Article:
Simon Garfield, author of a book on fonts entitled Just My Type, notes that Barack Obama’s success was connected to his choice of letter style. Obama’s campaign used a new typeface called Gotham for the 2008 US election campaign. His challenger John McCain used Optima, often used in branded goods. “That was never going to work as it reminded people of the hygiene aisle in supermarkets.” Garfield noted that Obama’s choice of Gotham has caught on. “I can prove it was a success,” said Garfield. “Because Sarah Palin is using it.”
Well, I will put aside Garfield’s dubious claim that “Obama’s success was connected to his choice of letter style”, other than to note that many of the world’s present and most expensive ills and misunderstandings are due to commentators who wilfully, and often mendaciously, ignore that correlation does not equal causation (yes, I talking about you, George Monbiot. And you, Polly Toynbee. And you, Johann Hari. And you, the UN IPCC).
But as a saddo who loves typography and is a great collector of fonts, I was struck by Garfield’s analogy. Indeed, I can see it opening up an exciting new line of employment, with politicians hiring their own “Typography Special Advisors” to tell them when it is demographically advisable to use Comic Sans, or when a prevalence of ABs demands the use of serif fixed-width uppercase. In these times, anything which creates jobs is to be welcomed, no matter how mind-numbingly useless.
Londoner’s Diary didn’t supply samples of the two fonts used in the US elections. Here’s Gotham, a comparatively new font:
Optima is a font I’ve always had a liking for: it has a certain formality loosened slightly by jauntiness, like that black-sheep uncle who attends a wedding in full morning suit, but murmurs suggestive jokes about the bride, the groom, the vicar and most of the principal guests in your ear throughout the service.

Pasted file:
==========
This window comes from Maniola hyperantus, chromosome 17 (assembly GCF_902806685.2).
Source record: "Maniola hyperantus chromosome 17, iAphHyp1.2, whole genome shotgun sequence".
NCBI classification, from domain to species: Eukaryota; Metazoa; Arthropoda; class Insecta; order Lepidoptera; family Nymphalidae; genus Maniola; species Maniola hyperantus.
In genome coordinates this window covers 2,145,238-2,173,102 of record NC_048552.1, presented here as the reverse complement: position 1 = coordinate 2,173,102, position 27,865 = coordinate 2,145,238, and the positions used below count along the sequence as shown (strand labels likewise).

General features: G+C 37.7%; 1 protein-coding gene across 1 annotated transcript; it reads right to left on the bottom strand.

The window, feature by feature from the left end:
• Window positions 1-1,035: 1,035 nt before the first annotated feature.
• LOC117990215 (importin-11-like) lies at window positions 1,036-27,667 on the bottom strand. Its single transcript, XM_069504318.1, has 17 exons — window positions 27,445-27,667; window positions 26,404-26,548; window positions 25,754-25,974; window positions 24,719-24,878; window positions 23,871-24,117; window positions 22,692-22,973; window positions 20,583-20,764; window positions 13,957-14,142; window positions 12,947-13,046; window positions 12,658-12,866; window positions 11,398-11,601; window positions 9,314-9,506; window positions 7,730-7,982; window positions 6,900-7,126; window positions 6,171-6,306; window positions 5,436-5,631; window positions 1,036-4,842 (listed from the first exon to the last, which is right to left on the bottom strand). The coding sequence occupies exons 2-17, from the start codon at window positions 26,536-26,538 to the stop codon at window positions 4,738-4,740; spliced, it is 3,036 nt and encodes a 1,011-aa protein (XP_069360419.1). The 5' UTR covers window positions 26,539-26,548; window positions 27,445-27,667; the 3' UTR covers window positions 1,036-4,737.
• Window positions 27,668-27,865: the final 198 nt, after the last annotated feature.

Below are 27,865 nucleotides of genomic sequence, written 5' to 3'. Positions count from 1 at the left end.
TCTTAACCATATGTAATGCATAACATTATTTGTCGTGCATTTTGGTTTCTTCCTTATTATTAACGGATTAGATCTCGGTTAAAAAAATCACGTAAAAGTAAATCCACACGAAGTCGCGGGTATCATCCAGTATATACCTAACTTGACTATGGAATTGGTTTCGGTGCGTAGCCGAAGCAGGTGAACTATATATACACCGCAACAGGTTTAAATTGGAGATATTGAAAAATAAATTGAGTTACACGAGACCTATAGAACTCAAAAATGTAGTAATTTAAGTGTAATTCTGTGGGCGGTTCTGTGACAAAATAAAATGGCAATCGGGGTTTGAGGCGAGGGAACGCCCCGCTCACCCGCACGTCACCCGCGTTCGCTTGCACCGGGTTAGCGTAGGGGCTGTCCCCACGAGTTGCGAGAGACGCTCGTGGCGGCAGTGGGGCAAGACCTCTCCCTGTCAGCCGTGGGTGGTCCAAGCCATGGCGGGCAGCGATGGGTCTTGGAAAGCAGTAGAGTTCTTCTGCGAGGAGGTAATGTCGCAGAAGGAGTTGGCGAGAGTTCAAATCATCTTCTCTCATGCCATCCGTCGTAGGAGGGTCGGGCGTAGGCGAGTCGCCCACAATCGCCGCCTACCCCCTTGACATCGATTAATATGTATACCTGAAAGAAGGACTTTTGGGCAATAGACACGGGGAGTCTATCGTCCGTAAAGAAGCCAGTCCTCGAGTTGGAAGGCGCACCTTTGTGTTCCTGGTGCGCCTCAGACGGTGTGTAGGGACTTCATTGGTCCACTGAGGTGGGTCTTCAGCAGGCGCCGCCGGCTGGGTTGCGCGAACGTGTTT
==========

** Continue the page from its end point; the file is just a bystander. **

Despite what Garfield maintains, a search of McCain’s campaign posters only turned up a couple of examples of the use of Optima, so I’m not convinced it was ever adopted as his “official” typeface in quite the same way Gotham was Obama’s:
It’s a friendly, self-assured font, but not exactly one that exudes gravitas or authority. In the US, where they seem to elect everyone who claims a wage from the public purse, it would probably just the ticket for a candidate for the local dog-catcher, but not really the stuff for a presidential wannabe.
But I started thinking: what would be the typefaces best suited to our own political leaders?
Nick Clegg: Well, given he’s trying to hold together a party that splinters faster than a pinetree struck by lightning, what else could it be than Cracked?
Ed Miliband: The Labour leader’s perennial wide-eyed air of Year 7 ingenuousness immediately makes me think he could probably do with keeping within the straight and narrow, hence the choice of Schoolhouse Printed A.
David Cameron: I couldn’t find quite the right font for DC, so I had to fiddle around with an existing one (Apple Chancery) to come up with one that I call Red Rag To A Bullingdon. It’s posh, it’s expansive, it’s rosy-cheeked, but it does lean rather worryingly to the left: